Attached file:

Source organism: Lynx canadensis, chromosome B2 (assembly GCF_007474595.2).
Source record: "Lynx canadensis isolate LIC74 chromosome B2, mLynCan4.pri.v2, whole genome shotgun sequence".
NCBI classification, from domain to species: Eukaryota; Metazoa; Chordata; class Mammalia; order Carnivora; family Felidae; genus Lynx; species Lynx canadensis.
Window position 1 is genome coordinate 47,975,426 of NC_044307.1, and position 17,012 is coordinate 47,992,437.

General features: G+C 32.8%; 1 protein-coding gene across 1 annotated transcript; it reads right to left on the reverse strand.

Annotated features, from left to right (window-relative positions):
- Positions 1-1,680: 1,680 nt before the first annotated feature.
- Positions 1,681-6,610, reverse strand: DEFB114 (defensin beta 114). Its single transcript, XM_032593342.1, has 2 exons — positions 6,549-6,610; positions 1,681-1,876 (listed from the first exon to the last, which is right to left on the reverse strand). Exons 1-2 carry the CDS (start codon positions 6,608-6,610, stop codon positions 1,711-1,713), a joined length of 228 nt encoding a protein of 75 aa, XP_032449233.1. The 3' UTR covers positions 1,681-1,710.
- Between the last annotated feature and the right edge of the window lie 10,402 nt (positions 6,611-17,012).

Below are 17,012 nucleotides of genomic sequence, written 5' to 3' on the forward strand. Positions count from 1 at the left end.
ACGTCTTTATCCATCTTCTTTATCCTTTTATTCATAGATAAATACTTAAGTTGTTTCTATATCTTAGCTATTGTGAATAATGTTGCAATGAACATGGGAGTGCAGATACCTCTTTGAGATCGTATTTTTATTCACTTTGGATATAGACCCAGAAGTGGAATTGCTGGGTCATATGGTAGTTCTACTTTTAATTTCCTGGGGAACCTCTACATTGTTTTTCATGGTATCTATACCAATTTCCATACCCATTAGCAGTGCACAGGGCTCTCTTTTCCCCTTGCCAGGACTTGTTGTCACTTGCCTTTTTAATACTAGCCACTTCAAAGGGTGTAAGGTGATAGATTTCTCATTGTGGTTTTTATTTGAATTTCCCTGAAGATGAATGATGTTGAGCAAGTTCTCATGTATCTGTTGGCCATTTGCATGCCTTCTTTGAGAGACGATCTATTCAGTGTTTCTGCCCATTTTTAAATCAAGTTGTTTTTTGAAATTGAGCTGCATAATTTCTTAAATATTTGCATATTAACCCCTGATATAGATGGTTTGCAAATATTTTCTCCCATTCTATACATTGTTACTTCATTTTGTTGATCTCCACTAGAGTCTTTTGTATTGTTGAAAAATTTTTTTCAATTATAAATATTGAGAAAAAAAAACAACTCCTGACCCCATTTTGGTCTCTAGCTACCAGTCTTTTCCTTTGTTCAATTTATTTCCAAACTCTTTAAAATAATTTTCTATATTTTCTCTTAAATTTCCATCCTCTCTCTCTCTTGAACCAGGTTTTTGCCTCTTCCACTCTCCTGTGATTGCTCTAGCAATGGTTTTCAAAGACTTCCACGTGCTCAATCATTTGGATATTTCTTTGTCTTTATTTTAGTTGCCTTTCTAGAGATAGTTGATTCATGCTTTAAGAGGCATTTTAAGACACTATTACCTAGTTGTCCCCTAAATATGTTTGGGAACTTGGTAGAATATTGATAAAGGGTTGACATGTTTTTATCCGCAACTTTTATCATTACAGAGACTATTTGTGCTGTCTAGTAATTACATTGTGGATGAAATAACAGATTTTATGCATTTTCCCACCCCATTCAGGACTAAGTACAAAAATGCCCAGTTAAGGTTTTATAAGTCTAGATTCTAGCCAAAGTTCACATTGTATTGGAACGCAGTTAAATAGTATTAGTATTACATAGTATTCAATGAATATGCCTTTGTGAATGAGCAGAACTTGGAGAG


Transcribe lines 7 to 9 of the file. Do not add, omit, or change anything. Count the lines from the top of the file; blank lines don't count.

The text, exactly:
- Positions 1-1,680: 1,680 nt before the first annotated feature.
- Positions 1,681-6,610, reverse strand: DEFB114 (defensin beta 114). Its single transcript, XM_032593342.1, has 2 exons — positions 6,549-6,610; positions 1,681-1,876 (listed from the first exon to the last, which is right to left on the reverse strand). Exons 1-2 carry the CDS (start codon positions 6,608-6,610, stop codon positions 1,711-1,713), a joined length of 228 nt encoding a protein of 75 aa, XP_032449233.1. The 3' UTR covers positions 1,681-1,710.
- Between the last annotated feature and the right edge of the window lie 10,402 nt (positions 6,611-17,012).